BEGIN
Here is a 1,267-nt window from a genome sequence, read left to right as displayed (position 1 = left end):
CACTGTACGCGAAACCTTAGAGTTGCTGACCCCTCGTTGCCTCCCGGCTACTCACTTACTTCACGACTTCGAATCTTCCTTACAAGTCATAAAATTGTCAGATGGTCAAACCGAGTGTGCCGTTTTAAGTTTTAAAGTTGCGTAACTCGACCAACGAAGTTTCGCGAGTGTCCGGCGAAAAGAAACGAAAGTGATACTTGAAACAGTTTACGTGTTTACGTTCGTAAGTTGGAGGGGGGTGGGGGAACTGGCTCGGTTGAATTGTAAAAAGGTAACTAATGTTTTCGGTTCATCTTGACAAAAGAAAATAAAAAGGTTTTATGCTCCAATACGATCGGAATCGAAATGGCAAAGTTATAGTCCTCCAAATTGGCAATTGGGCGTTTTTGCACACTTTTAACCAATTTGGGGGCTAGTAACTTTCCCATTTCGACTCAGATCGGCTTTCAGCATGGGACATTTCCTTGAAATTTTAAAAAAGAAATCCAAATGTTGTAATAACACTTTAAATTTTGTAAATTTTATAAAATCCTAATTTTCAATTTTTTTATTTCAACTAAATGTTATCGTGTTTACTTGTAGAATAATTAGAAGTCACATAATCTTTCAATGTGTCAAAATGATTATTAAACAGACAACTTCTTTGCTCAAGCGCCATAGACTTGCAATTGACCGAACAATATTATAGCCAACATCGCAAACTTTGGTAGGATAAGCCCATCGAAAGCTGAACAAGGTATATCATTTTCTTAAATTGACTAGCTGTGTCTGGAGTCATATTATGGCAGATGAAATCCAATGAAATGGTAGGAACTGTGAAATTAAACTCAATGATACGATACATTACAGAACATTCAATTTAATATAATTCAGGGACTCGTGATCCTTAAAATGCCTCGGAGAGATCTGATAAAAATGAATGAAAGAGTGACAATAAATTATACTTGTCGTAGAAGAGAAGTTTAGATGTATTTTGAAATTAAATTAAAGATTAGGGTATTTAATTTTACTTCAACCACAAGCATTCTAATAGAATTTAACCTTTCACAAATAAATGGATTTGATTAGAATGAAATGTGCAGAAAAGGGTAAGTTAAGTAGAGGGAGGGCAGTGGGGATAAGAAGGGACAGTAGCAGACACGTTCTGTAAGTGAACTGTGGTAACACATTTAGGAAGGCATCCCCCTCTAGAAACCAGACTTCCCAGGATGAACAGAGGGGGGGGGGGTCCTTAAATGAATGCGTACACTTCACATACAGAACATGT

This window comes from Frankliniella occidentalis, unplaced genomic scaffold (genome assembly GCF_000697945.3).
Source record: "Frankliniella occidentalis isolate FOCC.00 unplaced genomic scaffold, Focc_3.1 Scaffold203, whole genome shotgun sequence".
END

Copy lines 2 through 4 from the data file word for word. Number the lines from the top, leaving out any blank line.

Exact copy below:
CACTGTACGCGAAACCTTAGAGTTGCTGACCCCTCGTTGCCTCCCGGCTACTCACTTACTTCACGACTTCGAATCTTCCTTACAAGTCATAAAATTGTCAGATGGTCAAACCGAGTGTGCCGTTTTAAGTTTTAAAGTTGCGTAACTCGACCAACGAAGTTTCGCGAGTGTCCGGCGAAAAGAAACGAAAGTGATACTTGAAACAGTTTACGTGTTTACGTTCGTAAGTTGGAGGGGGGTGGGGGAACTGGCTCGGTTGAATTGTAAAAAGGTAACTAATGTTTTCGGTTCATCTTGACAAAAGAAAATAAAAAGGTTTTATGCTCCAATACGATCGGAATCGAAATGGCAAAGTTATAGTCCTCCAAATTGGCAATTGGGCGTTTTTGCACACTTTTAACCAATTTGGGGGCTAGTAACTTTCCCATTTCGACTCAGATCGGCTTTCAGCATGGGACATTTCCTTGAAATTTTAAAAAAGAAATCCAAATGTTGTAATAACACTTTAAATTTTGTAAATTTTATAAAATCCTAATTTTCAATTTTTTTATTTCAACTAAATGTTATCGTGTTTACTTGTAGAATAATTAGAAGTCACATAATCTTTCAATGTGTCAAAATGATTATTAAACAGACAACTTCTTTGCTCAAGCGCCATAGACTTGCAATTGACCGAACAATATTATAGCCAACATCGCAAACTTTGGTAGGATAAGCCCATCGAAAGCTGAACAAGGTATATCATTTTCTTAAATTGACTAGCTGTGTCTGGAGTCATATTATGGCAGATGAAATCCAATGAAATGGTAGGAACTGTGAAATTAAACTCAATGATACGATACATTACAGAACATTCAATTTAATATAATTCAGGGACTCGTGATCCTTAAAATGCCTCGGAGAGATCTGATAAAAATGAATGAAAGAGTGACAATAAATTATACTTGTCGTAGAAGAGAAGTTTAGATGTATTTTGAAATTAAATTAAAGATTAGGGTATTTAATTTTACTTCAACCACAAGCATTCTAATAGAATTTAACCTTTCACAAATAAATGGATTTGATTAGAATGAAATGTGCAGAAAAGGGTAAGTTAAGTAGAGGGAGGGCAGTGGGGATAAGAAGGGACAGTAGCAGACACGTTCTGTAAGTGAACTGTGGTAACACATTTAGGAAGGCATCCCCCTCTAGAAACCAGACTTCCCAGGATGAACAGAGGGGGGGGGGGTCCTTAAATGAATGCGTACACTTCACATACAGAACATGT

This window comes from Frankliniella occidentalis, unplaced genomic scaffold (genome assembly GCF_000697945.3).
Source record: "Frankliniella occidentalis isolate FOCC.00 unplaced genomic scaffold, Focc_3.1 Scaffold203, whole genome shotgun sequence".